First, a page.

The Canadian Nurses Association predicted a shortage of 78,000 nurses in the year 2011. By 2016 the expectation is that there will be 113,000 unfilled nursing jobs in Canada.
There are many factors that contribute to the increasing demand for nurses including the needs of the Canadian population, the aging of the workforce already in nursing jobs, and the values and beliefs held by the Canadian public regarding their universal health care system.
Population Health Needs in Canada
It is accepted in Canada that every single person will need professional nursing services at some time in their life and this demand will increase as the Canadian population ages.
There is a well established correlation between aging and the demand for health care services. The population over 85 is the largest growing population segment in Canada. People are living longer and living with more morbidity and chronic illness that ever before. As the Canadian population ages there will be increasing demand on the Canadian health care system for services, and a large part of that demand will be for professional nursing services.
The nursing workforce reflects the baby boomer demographics of the Canadian public. The average age of a working nurse across all provinces is in the late forties, so a large segment of the workforce already in nursing jobs in the Canadian health care system will be retiring over the next twenty years. This mass exodus will create more and more unfilled nursing jobs. Canada has never been able to produce enough nurses to meet the demand so the nursing shortage will increase over the next twenty years.
Values and Beliefs of the Canadian Society
The Canadian culture places a high value on equity, fairness and public accountability. When the services of the health care system are needed Canadians expect that the needed services can be accessed regardless of age, gender, income, occupation, race, or sexual orientation. At the same time because of the high regard for individual expression and freedom in Canada those services are expected to be individualized to accommodate the needs and preferences of each person and their family. Providing individualized care requires optimized nurse patient ratios.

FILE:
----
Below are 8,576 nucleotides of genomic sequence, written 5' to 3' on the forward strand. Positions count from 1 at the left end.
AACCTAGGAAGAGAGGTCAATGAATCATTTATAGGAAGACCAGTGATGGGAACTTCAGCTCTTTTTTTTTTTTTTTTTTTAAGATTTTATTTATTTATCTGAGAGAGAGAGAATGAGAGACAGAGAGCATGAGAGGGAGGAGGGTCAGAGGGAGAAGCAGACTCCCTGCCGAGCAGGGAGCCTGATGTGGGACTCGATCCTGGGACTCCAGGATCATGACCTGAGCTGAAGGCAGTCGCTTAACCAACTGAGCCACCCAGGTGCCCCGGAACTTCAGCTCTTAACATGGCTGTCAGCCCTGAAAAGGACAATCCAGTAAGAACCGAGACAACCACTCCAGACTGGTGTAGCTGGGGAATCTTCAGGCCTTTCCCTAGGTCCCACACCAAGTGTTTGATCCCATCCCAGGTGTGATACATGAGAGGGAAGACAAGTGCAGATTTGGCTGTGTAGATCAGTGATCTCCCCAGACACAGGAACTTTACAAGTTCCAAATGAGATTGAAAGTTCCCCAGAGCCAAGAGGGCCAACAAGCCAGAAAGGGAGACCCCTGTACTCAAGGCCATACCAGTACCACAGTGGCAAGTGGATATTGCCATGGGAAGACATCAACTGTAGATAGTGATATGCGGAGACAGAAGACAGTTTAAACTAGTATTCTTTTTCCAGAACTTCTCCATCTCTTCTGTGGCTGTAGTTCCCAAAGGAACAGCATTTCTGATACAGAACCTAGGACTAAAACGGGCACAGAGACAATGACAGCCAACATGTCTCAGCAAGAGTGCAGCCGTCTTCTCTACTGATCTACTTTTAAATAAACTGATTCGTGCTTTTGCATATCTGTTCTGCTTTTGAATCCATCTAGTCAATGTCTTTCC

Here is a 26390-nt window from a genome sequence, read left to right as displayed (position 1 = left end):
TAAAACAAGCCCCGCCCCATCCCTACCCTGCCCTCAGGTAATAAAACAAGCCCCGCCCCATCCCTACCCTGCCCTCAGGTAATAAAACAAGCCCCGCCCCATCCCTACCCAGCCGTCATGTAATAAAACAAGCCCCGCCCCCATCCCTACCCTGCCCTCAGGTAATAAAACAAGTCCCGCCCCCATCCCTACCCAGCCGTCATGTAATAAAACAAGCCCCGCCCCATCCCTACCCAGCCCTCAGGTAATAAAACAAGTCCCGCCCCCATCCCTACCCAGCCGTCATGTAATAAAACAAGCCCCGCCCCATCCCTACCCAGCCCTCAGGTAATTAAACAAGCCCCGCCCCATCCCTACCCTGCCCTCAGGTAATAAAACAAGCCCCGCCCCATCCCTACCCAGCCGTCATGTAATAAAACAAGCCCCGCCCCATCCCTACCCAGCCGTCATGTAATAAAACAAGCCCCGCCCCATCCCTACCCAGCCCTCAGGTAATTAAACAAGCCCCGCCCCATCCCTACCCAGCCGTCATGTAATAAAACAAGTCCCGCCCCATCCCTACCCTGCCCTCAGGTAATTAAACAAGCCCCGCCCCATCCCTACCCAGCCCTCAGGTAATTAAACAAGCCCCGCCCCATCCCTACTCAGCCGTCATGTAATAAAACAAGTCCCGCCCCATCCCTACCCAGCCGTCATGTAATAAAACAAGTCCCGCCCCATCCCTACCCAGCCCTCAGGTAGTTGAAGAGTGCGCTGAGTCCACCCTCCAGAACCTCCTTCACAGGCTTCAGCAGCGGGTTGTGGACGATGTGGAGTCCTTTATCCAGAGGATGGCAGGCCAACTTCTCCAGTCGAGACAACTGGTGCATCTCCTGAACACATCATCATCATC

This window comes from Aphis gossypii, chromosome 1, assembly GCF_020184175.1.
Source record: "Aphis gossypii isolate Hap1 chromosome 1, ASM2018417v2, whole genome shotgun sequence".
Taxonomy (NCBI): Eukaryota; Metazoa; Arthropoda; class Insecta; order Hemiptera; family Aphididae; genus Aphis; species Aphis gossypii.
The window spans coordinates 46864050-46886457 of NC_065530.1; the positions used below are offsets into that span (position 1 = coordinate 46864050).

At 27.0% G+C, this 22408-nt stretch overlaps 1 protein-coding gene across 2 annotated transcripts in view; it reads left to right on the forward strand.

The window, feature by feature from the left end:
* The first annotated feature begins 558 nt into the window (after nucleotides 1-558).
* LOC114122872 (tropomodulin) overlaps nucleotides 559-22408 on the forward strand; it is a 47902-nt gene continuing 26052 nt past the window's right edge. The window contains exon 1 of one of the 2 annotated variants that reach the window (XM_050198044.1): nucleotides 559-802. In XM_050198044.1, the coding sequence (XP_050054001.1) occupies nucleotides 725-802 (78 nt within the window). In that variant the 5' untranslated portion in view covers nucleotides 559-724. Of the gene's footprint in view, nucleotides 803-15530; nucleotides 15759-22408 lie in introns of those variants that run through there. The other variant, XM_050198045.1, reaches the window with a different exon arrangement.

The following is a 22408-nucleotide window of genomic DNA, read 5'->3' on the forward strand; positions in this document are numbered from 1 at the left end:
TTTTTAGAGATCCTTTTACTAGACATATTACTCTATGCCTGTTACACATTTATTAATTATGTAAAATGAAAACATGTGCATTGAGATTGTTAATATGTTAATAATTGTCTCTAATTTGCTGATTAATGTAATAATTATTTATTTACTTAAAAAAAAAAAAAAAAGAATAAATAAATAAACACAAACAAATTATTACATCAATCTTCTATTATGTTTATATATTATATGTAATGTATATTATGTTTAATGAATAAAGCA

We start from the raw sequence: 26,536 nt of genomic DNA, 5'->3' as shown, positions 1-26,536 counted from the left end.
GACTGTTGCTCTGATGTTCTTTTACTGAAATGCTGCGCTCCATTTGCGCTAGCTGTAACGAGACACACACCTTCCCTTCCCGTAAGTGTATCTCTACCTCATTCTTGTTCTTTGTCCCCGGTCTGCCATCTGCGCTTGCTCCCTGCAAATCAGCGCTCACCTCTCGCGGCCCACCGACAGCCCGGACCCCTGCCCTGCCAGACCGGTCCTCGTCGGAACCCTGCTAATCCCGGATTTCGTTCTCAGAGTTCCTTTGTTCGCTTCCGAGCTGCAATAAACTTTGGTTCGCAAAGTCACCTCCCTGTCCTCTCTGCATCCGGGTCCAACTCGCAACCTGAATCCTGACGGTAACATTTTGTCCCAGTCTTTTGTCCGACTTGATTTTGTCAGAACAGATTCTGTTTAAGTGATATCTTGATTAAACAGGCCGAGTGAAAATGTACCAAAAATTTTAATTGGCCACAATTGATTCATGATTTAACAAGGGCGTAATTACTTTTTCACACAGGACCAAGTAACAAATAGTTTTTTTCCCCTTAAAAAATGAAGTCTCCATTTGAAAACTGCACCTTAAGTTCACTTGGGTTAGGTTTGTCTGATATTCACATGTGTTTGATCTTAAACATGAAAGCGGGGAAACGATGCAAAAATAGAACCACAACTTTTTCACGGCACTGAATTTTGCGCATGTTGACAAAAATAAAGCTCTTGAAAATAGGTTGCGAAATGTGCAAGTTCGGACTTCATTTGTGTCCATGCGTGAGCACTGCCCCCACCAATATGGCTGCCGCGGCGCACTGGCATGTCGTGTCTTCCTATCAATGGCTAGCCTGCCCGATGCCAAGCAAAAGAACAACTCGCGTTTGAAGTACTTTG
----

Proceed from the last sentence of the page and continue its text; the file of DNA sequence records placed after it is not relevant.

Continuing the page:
Nurse patient ratios have been decreasing over the last twenty years in order to optimize the time that nurses have to plan with patients and their families for patient centered care.
While the evidence shows that having nurses involved with patients and their families in planning hospital care and discharge back home reduces complications and readmission rates, lower nurse patient ratios also increases the demand for nurses and contributes to the ever increasing nursing shortage.
Nursing as a Career
Canada has never been able to produce enough nurses to meet the demand. Nurse education programs across the country have wait lists. Increasing the number of seats in education programs is not an option as the nursing shortage also extends to the professional and academic areas. Masters educated faculty are in short supply and there are already ongoing vacancies in university faculty positions in nursing programs.
Nursing as a career is full of opportunity and diversity. While the bedside nurse is what most people think of when they envision nursing as a career, the truth is that many nurses do not work at the beside. Nurses work in communities, in research, in outpatient clinics, and a variety of other nursing jobs in the Canadian health care system.
Because Canada has a universal health care system, governments are constantly re-examining how health care can be delivered in the most efficient and cost effective way without sacrificing quality. As a result new regulations in some provinces will see nurses performing some functions that were previously out of their professional scope of practice. These actions are all in a attempt to provide good quality services in a timely way for the Canadian public.
There is an ongoing nursing shortage in Canada and yet the future holds more opportunities and increasing demand for nursing services. More and more nursing jobs in Canada will become vacant in the next twenty years and all Canadians will need professional nursing services.
The nursing shortage results from a simple equation of increasing demand and reduction in supply. Now is a good time to consider nursing as a career in Canada. You will never be without work and the challenge and opportunity for growth will be ongoing.
Beverly Hansen OMalley is a health promotion specialist and likes to write about health related topics that help people in their daily lives. She is the the owner of http://www.registered-nurse-canada.com where she explores the uniqueness of the nursing profession in Canada including comparison of the nursing entrance tests for the US and Canada, comparison of registered nurse salaries across the country and what it means to have a nursing license.
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